More Google Comments

May 21, 2007

Sometime around 8:30 am today that expanded menu bar that was screwing up iGoogle for me disappeared. A little while later I noticed the theme chooser. The images are a little too cutesy but I do like the color schemes in general.

In other news, I actually tried to use Google Spreadsheets today. Actually I did use it. I’ve had some very positive experiences with Google Docs. I find it perfect for what it is – a tool for real time cross-platform collaboration on simple documents. Of course YMMV depending on the makeup of your team, but it really met my needs.

A spreadsheet, however, is a totally different monster. I don’t know if anyone would have much use for real time cross-platform collaboration on a spreadsheet. I thought, though, that this would be a prospectively easy way to share access to a spreadsheet. Well, actually it is. But, it’s a really awful way to have to set up a spreadsheet. I just wanted to do a simple timesheet for our babysitter which my wife and I could fill in, and our babysitter could check and comment on. And that’s what I have. But it took a lot longer than it should have. For one thing, there’s no “fill down” option. Uff.

I’ve got what I wanted now, so I shouldn’t complain. I could have done this a bunch of other ways. A simple web interface would have taken no longer than this did. I’m sure there’s already a dozen Web 2.0 sites that would have given me pretty much exactly the sort of time tracking I wanted. I just had this weird desire to do it this way. Partially it’s because my wife is just somewhat more comfortable with Google. Otherwise, it’s kind of a strange choice for me.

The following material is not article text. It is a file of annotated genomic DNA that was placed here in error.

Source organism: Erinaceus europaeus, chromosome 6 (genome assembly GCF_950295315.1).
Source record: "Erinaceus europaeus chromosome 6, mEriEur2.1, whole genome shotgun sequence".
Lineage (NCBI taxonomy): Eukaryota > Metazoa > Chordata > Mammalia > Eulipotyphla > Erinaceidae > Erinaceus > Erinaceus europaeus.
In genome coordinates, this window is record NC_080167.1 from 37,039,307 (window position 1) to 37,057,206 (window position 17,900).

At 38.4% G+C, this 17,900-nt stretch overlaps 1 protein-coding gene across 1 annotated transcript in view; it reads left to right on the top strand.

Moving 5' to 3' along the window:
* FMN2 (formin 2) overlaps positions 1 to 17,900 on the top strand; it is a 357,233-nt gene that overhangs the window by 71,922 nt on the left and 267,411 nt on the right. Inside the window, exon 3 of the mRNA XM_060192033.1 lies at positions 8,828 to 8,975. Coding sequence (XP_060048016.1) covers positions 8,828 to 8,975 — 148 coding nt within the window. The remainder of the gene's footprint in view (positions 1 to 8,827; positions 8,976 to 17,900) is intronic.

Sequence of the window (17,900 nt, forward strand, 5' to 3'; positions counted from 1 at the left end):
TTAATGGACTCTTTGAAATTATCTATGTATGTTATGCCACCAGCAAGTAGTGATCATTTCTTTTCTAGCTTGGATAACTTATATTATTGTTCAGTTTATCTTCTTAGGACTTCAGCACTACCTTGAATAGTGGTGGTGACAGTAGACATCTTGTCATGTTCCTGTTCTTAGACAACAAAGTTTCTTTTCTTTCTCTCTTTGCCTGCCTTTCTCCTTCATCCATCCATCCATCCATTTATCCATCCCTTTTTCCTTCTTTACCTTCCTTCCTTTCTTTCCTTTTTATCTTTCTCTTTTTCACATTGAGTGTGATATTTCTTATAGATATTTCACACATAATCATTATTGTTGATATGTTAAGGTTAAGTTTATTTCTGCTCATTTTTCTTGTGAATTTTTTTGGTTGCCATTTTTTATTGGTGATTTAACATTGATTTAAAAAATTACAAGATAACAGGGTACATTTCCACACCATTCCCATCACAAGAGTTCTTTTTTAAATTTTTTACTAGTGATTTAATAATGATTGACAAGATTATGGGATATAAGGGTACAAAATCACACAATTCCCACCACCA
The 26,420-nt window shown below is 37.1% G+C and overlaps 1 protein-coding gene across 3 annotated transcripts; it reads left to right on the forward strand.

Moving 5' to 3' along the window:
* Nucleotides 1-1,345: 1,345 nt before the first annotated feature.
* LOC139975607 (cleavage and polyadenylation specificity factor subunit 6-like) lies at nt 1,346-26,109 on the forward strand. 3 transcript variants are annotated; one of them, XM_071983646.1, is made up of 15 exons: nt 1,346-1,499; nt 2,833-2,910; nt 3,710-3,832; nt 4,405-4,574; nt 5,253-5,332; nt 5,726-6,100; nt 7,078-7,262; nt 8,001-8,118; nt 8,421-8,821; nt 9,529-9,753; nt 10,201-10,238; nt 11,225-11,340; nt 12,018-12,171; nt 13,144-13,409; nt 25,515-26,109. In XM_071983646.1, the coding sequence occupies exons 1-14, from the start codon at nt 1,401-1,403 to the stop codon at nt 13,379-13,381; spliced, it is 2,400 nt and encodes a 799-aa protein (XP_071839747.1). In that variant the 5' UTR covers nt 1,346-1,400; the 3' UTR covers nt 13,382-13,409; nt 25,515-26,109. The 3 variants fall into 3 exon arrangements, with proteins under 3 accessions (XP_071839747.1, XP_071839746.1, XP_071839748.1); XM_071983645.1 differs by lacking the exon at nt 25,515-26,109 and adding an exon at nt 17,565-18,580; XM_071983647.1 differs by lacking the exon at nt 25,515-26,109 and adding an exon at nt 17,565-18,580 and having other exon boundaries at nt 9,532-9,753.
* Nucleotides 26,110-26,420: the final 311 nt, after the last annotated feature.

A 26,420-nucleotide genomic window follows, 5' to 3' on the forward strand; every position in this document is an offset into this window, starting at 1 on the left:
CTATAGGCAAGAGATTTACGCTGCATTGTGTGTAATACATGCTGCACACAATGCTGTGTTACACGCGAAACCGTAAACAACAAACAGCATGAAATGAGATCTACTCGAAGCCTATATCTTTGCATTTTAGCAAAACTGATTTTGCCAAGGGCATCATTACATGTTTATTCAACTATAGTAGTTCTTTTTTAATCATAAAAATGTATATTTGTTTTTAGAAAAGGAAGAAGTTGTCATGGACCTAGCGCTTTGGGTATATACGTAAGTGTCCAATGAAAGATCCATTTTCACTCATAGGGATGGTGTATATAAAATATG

I get spreadsheets. I see how they became such a driving force behind the spread of personal computing in offices. I’ve just never really needed them much, myself. I’m not doing all that much statistical analysis. For manageable data sets, I prefer CSV storage. I find this gives me the greatest flexibility – easy access from pretty much any scripting language, and equally easy importation into pretty much any application or database. For larger and more complex collections of information, I find databases surprisingly appropriate and effective.

My main uses for spreadsheets are opening other people’s files. For this, the best of programs is undoubtedly Gnumeric. I’m sure there are some files it would choke on, but I haven’t seen those. It doesn’t do pivot tables, oh well.

Anyway, back to the review. I imagine dealing with overly complex spreadsheets in Google would be as painful as setting up simple ones. But it should be a fine tool for simple data entry, so, just use Gnumeric to set it up and export it to Google. According to Google Spreadsheets help:

You can currently import a spreadsheet from the following file formats:

* .xls
* .ods
* .csv
* .txt
* .tsv
* .tsb

Of course, you’ll lose the formulas in most of these, but Gnumeric will save in any of them.

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